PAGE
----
If the massive efforts by developed countries to steer the shipping sector towards a zero-carbon future are not matched by developing economies, the anticipated reduction in greenhouse gas emissions will be hard to attain. The emerging and developing economies (EMDEs) in the coming years will represent the bulk of growth in global emissions as they industrialize and urbanize. These nations are projected to increase their carbon emissions by five gigatonnes in the next two decades, while those of advanced economies will fall by two gigatonnes. They also account for two-thirds of the global population but just one-fifth of the investment in clean energy.
In a recent report by International Energy Agency (IEA), Dr. Fatih Birol emphasizes that “if energy transitions and clean energy development do not quickly pick up speed in emerging and developing economies, the world will face a major fault line in efforts to address climate change.”
Already, the ravaging pandemic in its wake has cratered the national balance sheets of these economies depriving them the necessary capital to enact green policies. In 2020, clean energy investment by these economies declined by eight percent to less than $150 billion. Only a slight rebound is expected in 2021, but more than $1 trillion in investment in clean energy is needed to realize global net-zero emissions by 2050.
However, two scenarios are complicating the debate for clean energy in developing economies. First, with many of them representing the world’s largest oil and gas producers, how do they re-invent economies which are dependent on hydrocarbon revenues? Secondly, developing economies have to catch up in providing for most of the 800 million people without access to electricity and 2.6 billion people lacking access to clean cooking energy. In essence, it is hard to convince people who have never had electricity to transition to some other form of clean energy. Nevertheless, this presents a pristine opportunity for policy leaders to bring all these people on-grid through clean energy.
In recognition of this, sectors mulling strategies to limit their GHG emissions have to ensure they are inclusive of the developing world. A perfect example is IMO’s Marine Environment Protection Committee (MEPC), which in the coming days will deliberate on the shipping industry’s blueprint on climate mitigation.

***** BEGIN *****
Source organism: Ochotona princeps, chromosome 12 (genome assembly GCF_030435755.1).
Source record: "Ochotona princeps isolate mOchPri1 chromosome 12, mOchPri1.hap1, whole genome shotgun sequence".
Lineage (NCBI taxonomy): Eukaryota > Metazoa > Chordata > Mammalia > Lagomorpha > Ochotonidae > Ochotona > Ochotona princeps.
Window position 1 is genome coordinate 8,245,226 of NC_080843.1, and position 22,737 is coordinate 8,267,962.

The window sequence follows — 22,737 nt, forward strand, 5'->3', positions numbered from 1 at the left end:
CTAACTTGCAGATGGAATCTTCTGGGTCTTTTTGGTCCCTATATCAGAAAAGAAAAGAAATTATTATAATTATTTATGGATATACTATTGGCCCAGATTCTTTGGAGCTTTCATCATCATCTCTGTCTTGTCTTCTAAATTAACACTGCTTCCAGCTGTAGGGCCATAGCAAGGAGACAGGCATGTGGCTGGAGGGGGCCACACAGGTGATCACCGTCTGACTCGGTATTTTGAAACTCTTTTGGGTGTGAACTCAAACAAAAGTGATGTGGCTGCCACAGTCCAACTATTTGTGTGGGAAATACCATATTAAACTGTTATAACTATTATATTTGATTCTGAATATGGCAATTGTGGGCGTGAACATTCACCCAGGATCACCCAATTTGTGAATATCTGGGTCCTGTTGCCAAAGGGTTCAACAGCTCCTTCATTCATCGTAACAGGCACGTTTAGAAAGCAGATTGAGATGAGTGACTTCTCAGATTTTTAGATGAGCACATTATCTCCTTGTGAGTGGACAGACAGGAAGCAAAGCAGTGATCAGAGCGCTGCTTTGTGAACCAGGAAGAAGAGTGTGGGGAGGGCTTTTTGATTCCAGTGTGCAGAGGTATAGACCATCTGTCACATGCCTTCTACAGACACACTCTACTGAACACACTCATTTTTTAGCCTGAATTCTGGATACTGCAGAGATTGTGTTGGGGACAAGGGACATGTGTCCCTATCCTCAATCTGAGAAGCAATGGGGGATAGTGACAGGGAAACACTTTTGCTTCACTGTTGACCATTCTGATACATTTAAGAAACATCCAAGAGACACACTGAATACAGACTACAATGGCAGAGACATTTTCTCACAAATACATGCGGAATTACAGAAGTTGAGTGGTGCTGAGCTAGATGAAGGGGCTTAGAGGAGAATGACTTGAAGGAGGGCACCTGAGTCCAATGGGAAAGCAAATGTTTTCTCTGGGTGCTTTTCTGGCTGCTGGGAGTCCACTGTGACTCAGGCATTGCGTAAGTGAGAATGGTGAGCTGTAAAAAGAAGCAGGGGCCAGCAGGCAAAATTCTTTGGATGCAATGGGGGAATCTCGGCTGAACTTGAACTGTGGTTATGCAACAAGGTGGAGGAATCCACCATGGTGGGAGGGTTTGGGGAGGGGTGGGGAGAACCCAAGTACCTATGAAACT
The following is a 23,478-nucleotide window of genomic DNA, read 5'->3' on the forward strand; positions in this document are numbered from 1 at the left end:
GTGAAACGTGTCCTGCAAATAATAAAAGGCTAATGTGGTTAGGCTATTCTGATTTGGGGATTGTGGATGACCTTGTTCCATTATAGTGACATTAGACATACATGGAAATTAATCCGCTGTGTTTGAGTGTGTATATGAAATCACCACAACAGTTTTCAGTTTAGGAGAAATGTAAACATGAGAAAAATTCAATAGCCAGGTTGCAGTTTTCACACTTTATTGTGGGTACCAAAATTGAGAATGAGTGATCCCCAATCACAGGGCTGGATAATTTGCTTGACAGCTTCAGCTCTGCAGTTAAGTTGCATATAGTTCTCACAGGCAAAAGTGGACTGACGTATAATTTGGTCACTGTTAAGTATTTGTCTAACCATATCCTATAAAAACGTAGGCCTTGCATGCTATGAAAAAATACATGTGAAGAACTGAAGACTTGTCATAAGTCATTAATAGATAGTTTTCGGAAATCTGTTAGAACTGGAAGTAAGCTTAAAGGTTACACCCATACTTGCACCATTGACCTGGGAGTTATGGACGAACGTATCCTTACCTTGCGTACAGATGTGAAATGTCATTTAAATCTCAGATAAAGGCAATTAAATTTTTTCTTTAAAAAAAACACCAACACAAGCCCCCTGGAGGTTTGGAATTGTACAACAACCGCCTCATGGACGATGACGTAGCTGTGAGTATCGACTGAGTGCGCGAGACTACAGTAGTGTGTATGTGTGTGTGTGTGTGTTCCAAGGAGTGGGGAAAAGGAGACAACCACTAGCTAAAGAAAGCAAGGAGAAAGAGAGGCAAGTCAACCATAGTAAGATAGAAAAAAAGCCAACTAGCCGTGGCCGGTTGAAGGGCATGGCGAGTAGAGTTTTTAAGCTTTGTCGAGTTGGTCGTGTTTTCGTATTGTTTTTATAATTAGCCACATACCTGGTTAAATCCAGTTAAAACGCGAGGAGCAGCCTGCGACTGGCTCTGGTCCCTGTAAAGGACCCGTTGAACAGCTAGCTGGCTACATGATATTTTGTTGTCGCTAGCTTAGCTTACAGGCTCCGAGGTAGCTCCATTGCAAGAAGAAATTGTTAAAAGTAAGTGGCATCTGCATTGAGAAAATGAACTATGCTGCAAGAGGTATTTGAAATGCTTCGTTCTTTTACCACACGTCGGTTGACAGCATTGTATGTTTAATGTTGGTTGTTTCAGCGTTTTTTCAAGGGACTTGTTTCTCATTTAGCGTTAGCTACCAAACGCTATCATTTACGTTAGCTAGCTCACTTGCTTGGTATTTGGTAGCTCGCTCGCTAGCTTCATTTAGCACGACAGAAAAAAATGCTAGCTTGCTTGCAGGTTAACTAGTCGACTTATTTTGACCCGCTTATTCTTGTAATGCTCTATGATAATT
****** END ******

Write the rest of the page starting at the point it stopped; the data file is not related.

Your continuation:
Different stakeholders have put forward wide-ranging proposals and there is an expectation for the committee to adopt an outcome that fosters global consensus across the industry. The EU is advocating for high emission-reduction targets and even proposing to add the shipping sector to its carbon trading market. Among the backers of tougher emission guidelines is Maersk, which has proposed a carbon levy of $150 per ton of CO2 emitted by a ship as a nudge to cleaner fuels. On the other hand, a number of developing nations – including Brazil, Argentina, Chile and several in Africa – are recommending less stringent targets.
The proposal by the developing economies is quite telling of their perception of the burden of the transition to cleaner energy. In large part, this is due to the capital demands of switching to renewables, made worse by low public financing of energy projects by their governments.
Over 80 percent of shipping’s emission reduction will have to come from building new infrastructure- such as cold ironing facilities and cleaner fuel sources. This will place a huge bill on public-operated ports in developing economies.
In line with this, MEPC has to consider an approach that dramatically increases the role of the private sector to mobilize the required decarbonization capital – especially an investment structure that favors equity over debt. Carbon tax markets can readily support these funds to facilitate a transition to cleaner fuels.
Unfortunately, carbon pricing – though an important component of climate policy – is a highly polarizing matter. Some parties are already concerned that the carbon-intensity reduction measures proposed for adoption in the upcoming MEPC meeting are unambitious. This may result to a “compromise on a narrow policy with low price that fails to cut emissions quickly or deeply enough,” according to an article by Leah Stokes and Matto Mildenberger in the Boston Review on the troubles of carbon tax markets in Europe and the United States. A good example is the plan by International Chamber of Shipping to charge an extra $2 per ton of marine fuel to finance a $5 billion R&D fund. Environmental campaigners and NGOs see this proposal as too little, instead recommending at least $100 per ton, as proposed earlier by a group of Pacific island nations.
Thus, the key duty of MEPC in this month’s meeting is to ensure that certainty prevails in the industry’s blueprint package on carbon emissions reduction. A failure on this will leave the industry polarized and with multiple, disparate approaches to climate mitigation.
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